The Canadian economy appears to be on a long-term trend toward less dependence on the US, according to a new study by TD Economics.
TORONTO: The Canadian economy appears to be on a long-term trend toward less dependence on the US, according to a new study by TD Economics.
The study found Canada’s economic reliance on the US in terms of share of exports and GDP has dropped steadily over the last decade.
For example, exports to the US directly contributed an annual average of 0.5% points to nominal GDP growth over the last decade. That was well below an average annual contribution of 2.3% during the 1980s and 1990s.
TD Economics says a rebound in US economic growth should boost Canadian exports south of the border over the next few years.
But over the long term, the bank said trade with other non-US economies will increasingly drive Canada’s economic prosperity. That will reinforce the trend in recent years, where Canadian economic power is shifting more and more from Central Canada to the energy and resource-rich western provinces.
The export shift also likely means future job growth in the Canadian economy will come mainly from the energy, mining and other resource industries based in Western Canada and which export more of their output to China, Japan and other international markets.
The traditional auto and manufacturing sector based in Ontario and Quebec that had driven Canadian exports for decades has already cut tens of thousands of jobs in recent years and is expected to grow much more slowly.
In its report, TD Economics projects that by 2020 the direct contribution of the US to Canadian exports will have slipped to under 67 per cent from a peak of 84 per cent in 2002.
“At the same time, the direct contribution of US exports to Canadian GDP will stabilize at 20%, almost half of its share 10 years ago,” the bank said.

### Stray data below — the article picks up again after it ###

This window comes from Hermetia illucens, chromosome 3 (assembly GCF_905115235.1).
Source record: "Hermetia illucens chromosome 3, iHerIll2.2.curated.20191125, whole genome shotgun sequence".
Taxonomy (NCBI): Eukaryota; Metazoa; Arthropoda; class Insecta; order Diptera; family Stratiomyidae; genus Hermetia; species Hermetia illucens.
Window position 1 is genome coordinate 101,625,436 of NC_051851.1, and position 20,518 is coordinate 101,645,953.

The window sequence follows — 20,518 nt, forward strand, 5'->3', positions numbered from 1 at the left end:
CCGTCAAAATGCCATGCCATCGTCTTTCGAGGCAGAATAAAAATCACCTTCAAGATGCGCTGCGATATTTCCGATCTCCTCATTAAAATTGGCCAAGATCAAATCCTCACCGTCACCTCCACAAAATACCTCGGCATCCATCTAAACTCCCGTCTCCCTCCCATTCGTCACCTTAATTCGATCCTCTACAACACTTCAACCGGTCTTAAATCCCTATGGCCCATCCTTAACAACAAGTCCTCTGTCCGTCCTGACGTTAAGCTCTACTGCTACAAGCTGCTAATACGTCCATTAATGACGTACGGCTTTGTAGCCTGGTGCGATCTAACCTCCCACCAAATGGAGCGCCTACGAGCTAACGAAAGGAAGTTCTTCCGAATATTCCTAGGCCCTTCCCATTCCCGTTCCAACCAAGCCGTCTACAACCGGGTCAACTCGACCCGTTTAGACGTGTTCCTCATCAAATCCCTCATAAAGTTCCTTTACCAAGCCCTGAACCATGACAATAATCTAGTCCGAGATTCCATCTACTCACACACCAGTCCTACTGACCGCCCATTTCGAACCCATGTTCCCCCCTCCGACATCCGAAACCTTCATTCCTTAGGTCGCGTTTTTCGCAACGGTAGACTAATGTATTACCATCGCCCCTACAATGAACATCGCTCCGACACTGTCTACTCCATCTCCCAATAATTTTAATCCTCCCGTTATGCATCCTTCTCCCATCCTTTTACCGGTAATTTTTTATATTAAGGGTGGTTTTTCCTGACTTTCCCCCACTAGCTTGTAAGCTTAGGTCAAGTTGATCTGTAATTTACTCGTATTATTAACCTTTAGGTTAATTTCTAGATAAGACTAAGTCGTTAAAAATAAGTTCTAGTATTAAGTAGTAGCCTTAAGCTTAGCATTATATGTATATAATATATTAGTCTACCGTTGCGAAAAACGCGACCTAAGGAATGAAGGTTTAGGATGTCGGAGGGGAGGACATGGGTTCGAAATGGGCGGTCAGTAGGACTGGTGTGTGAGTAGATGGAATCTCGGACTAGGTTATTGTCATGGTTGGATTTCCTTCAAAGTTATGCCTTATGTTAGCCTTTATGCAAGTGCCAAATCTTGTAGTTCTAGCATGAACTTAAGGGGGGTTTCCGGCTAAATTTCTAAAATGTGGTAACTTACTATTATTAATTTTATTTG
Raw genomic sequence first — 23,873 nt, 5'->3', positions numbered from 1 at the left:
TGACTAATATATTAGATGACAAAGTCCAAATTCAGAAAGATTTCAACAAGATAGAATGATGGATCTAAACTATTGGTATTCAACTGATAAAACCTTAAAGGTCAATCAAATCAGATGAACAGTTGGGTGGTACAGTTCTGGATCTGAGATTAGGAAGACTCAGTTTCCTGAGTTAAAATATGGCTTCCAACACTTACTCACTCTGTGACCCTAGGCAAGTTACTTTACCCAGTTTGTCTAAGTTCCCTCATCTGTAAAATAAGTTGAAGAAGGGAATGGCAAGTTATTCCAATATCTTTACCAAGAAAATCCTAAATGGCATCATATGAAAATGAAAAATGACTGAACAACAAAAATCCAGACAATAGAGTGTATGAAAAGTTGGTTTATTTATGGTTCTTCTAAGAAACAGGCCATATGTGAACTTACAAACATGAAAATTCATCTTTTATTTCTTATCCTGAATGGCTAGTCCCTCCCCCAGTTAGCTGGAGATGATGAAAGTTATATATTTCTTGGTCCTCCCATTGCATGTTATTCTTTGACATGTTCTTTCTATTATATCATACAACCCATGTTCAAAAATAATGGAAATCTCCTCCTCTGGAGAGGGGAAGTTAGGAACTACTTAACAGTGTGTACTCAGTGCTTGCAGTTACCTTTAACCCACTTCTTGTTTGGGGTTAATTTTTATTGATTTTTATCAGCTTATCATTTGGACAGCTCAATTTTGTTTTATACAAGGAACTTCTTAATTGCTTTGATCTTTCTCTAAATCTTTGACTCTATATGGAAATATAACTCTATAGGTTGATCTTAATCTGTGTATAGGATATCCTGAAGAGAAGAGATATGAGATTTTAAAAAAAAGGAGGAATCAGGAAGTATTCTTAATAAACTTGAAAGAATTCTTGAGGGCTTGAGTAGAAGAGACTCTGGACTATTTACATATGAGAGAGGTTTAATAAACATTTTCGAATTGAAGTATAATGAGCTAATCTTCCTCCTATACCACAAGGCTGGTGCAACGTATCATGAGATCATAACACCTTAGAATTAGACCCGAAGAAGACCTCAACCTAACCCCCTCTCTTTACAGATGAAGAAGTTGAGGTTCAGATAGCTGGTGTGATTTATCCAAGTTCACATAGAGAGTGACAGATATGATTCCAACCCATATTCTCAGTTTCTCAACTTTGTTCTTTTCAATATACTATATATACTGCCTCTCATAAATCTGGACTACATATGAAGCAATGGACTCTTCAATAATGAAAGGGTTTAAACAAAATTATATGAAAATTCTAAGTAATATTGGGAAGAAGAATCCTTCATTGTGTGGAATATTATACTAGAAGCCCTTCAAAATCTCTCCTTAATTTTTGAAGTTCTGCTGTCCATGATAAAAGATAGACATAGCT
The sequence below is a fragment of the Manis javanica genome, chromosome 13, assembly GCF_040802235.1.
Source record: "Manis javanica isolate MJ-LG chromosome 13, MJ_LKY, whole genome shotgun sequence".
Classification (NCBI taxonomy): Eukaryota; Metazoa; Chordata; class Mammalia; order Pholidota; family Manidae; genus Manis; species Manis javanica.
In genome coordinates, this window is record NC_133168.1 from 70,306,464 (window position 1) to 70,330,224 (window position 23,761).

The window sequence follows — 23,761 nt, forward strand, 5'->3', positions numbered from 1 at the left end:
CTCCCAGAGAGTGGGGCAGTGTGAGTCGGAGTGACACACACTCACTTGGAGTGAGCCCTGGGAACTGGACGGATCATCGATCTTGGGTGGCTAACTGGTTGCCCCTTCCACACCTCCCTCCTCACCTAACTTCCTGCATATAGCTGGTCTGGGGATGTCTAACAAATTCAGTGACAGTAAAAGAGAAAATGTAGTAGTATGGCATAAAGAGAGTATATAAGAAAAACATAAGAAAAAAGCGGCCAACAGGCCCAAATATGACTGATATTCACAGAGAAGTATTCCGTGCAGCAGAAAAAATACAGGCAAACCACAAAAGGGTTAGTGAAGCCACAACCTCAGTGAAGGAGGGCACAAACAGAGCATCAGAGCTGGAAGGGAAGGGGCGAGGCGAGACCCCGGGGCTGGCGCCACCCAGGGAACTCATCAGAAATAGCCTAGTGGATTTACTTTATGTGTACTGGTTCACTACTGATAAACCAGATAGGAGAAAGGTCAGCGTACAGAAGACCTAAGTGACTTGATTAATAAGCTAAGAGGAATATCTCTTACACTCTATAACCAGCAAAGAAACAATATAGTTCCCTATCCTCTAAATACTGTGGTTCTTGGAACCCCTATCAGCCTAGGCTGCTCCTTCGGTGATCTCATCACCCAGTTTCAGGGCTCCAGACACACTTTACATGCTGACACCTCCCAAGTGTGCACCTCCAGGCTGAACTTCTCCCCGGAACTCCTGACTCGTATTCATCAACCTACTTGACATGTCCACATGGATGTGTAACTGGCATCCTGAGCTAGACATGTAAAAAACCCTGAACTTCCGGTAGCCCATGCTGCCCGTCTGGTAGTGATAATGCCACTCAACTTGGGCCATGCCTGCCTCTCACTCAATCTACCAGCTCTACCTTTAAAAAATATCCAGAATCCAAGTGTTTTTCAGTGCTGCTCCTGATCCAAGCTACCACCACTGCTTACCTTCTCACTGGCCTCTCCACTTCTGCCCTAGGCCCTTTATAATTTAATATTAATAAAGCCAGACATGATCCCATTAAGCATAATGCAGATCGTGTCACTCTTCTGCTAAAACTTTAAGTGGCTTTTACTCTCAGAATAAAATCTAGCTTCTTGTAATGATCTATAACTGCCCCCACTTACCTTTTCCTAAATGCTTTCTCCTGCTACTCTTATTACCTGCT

On the other hand, while exports to the US are down 14% from the peak in 2002, Canadian exports to China have more than doubled and exports to Europe are up 83%.
Factors driving Canada’s shrinking reliance on US exports include a one-third appreciation in the loonie against the US dollar.
A high loonie – it gained more than half a cent to 100.26 cents US as of Feb. 1 – makes Canadian exports to the US more expensive and harder to sell.
“In combination with rising unit labour costs, (that) has eroded the competitiveness of Canadian-made goods in the US market,” TD said.
As well, the US market has become more competitive with emerging markets a growing source of US imports.
“For instance, in 2003, China overtook Canada’s position as the most important source of US imports.”
Meanwhile, the boom in exports in 1990s following the signing of the North American Free Trade Agreement has seen diminishing returns in the past decade, especially since a “thickening in the Canada-US border” following the Sept. 11 terrorist attacks on US soil.
The report also noted that the 2008-2009 recession took a large bite out of US demand for Canadian imports, particularly for automotive and machinery and equipment products.
And the study’s authors also point out that strong gains in commodity price have been a major driver of GDP growth over the past decade.
“In addition, low interest rates and a boom in Canadian government spending have spurred outsized growth in domestic spending, thus making U.S. exports look smaller in the overall count.”
TD Economics said any short-term bounce-back in exports to the US market will be counteracted by those structural changes, especially the high Canadian dollar and increased competitiveness in the US marketplace.
Since 2009, Canadian officials have signed or brought into force six free trade agreements and are currently negotiating 14 free trade agreements, including one with the European Union to be concluded sometime this year.
A joint study by the European Commission and the Government of Canada estimated that once in force, such a free trade deal could increase Canadian exports to Europe by an additional 20% by 2014.
Click Canada’s Declining Reliance On The US – Where To Grow From Here? to download a pdf of the report.
© 2012 The Canadian Press